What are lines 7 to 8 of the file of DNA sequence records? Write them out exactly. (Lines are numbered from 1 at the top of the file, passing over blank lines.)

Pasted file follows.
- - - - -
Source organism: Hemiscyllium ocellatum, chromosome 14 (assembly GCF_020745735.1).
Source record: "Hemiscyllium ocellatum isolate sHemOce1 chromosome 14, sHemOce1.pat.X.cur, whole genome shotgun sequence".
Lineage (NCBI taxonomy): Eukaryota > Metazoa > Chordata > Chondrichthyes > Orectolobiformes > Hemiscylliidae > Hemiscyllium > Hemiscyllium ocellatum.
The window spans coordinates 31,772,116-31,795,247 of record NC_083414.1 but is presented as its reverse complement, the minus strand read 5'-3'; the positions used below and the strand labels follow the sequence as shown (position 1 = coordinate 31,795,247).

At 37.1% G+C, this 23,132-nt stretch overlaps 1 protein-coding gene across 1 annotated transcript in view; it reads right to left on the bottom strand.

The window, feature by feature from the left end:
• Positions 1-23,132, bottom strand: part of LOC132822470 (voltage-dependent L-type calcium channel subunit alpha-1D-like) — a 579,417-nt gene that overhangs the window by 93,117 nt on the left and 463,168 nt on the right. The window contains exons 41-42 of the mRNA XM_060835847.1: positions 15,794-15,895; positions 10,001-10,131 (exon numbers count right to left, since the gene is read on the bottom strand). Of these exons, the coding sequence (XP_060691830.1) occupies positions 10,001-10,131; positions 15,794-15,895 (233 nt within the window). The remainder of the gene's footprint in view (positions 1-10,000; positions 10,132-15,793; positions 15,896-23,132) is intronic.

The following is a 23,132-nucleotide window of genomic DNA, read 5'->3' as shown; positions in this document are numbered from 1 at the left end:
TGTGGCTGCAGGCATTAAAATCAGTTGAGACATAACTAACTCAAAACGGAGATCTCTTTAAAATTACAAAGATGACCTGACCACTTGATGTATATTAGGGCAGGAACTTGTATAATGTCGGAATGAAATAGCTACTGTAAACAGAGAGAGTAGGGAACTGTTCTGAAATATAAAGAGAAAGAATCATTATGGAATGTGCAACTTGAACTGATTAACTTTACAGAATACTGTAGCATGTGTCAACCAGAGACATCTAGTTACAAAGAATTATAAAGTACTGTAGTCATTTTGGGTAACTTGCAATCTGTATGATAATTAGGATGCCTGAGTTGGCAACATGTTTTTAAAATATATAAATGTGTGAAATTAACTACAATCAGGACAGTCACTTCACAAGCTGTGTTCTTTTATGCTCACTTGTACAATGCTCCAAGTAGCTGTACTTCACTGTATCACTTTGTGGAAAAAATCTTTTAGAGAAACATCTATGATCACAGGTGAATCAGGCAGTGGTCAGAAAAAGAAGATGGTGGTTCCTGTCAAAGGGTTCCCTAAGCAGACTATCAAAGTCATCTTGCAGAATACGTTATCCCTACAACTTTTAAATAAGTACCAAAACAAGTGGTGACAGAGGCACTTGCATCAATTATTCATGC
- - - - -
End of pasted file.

• Positions 1-23,132, bottom strand: part of LOC132822470 (voltage-dependent L-type calcium channel subunit alpha-1D-like) — a 579,417-nt gene that overhangs the window by 93,117 nt on the left and 463,168 nt on the right. The window contains exons 41-42 of the mRNA XM_060835847.1: positions 15,794-15,895; positions 10,001-10,131 (exon numbers count right to left, since the gene is read on the bottom strand). Of these exons, the coding sequence (XP_060691830.1) occupies positions 10,001-10,131; positions 15,794-15,895 (233 nt within the window). The remainder of the gene's footprint in view (positions 1-10,000; positions 10,132-15,793; positions 15,896-23,132) is intronic.

The following is a 23,132-nucleotide window of genomic DNA, read 5'->3' as shown; positions in this document are numbered from 1 at the left end: